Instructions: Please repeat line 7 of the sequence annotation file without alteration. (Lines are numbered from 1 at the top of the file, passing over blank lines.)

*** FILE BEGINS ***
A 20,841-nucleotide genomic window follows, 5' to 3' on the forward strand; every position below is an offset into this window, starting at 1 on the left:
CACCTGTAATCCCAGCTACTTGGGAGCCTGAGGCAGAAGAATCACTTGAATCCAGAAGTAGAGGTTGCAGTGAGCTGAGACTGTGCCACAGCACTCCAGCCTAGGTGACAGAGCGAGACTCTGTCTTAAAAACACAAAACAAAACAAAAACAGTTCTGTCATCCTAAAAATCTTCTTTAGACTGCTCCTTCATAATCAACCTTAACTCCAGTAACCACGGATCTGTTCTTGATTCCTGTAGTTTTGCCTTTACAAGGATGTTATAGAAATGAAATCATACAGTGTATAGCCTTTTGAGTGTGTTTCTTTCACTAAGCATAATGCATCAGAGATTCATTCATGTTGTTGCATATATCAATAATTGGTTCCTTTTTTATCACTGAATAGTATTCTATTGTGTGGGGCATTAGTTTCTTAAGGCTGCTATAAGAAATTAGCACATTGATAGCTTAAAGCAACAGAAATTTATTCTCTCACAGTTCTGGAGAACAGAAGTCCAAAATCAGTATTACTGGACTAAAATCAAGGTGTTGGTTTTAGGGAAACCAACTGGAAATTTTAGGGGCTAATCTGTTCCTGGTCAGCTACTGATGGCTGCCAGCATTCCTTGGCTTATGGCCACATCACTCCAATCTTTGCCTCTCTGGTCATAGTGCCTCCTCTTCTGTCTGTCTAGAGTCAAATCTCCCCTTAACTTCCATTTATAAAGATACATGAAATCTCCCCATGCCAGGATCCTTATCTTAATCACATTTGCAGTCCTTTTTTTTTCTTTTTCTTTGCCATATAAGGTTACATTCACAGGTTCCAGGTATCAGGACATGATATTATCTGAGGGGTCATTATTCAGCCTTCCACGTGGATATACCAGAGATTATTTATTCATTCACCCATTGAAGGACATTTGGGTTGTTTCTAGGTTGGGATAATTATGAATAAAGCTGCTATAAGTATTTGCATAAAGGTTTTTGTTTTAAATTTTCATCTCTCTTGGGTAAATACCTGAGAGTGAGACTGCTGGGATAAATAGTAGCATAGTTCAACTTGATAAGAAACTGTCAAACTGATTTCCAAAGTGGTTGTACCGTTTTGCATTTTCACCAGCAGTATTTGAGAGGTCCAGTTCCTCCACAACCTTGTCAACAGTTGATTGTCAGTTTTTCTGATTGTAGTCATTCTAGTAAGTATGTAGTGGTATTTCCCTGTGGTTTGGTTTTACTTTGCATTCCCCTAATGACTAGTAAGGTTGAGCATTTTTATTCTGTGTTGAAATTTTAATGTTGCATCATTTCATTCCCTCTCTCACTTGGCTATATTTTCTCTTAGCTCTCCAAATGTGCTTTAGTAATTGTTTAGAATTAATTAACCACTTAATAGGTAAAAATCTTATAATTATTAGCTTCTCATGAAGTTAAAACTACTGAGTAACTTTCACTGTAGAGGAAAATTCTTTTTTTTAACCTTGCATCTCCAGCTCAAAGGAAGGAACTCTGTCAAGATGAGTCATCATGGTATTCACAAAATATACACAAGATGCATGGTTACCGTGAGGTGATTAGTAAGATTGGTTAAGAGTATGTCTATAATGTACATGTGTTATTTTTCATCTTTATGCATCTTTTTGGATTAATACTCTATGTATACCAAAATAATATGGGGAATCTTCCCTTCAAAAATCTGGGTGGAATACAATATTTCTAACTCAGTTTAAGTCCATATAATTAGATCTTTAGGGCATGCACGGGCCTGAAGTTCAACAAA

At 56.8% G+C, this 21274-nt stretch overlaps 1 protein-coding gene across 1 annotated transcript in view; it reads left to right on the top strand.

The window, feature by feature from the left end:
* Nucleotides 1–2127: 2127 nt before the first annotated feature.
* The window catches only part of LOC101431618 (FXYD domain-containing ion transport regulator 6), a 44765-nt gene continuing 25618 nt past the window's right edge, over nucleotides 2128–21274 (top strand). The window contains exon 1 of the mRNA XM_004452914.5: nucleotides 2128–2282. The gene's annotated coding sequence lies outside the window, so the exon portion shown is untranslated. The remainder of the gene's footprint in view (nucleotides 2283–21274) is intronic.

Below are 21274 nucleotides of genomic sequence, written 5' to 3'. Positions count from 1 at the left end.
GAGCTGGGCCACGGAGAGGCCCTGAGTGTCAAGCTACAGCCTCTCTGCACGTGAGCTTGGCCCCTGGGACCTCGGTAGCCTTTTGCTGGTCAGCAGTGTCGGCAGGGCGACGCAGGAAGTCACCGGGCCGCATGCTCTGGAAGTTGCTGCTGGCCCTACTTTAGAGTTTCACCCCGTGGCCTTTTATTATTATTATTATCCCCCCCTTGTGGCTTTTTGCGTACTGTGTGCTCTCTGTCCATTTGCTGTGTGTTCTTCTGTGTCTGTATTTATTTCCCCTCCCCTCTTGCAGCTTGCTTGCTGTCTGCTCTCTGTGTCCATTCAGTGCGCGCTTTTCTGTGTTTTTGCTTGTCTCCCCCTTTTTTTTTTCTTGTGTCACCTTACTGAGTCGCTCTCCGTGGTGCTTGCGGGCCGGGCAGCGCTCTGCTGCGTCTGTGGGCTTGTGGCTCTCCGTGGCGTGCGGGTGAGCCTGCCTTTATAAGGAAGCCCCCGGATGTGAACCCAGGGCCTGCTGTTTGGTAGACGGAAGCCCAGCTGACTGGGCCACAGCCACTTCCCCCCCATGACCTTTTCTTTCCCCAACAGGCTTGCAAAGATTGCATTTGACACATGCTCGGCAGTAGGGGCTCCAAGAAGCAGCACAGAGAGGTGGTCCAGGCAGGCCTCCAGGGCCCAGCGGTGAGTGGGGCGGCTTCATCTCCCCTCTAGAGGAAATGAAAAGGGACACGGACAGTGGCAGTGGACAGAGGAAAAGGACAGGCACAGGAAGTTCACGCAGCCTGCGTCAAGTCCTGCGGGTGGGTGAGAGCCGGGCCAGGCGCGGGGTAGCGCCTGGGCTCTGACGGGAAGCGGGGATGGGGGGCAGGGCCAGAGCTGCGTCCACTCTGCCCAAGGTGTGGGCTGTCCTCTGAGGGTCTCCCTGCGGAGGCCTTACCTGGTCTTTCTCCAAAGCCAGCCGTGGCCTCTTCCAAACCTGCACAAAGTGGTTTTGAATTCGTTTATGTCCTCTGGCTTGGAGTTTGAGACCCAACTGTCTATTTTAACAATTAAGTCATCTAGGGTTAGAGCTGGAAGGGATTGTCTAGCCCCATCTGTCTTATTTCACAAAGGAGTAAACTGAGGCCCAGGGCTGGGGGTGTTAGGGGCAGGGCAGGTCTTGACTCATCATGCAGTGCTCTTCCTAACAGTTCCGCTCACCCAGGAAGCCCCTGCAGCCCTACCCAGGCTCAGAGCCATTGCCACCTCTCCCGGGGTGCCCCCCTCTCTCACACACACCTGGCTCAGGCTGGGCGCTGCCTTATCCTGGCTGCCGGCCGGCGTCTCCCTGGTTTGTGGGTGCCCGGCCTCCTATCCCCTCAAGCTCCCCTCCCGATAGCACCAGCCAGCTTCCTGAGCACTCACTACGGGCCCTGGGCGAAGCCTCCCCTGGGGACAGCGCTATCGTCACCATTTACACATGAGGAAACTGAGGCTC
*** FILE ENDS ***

Below are 21274 nucleotides of genomic sequence, written 5' to 3'. Positions count from 1 at the left end.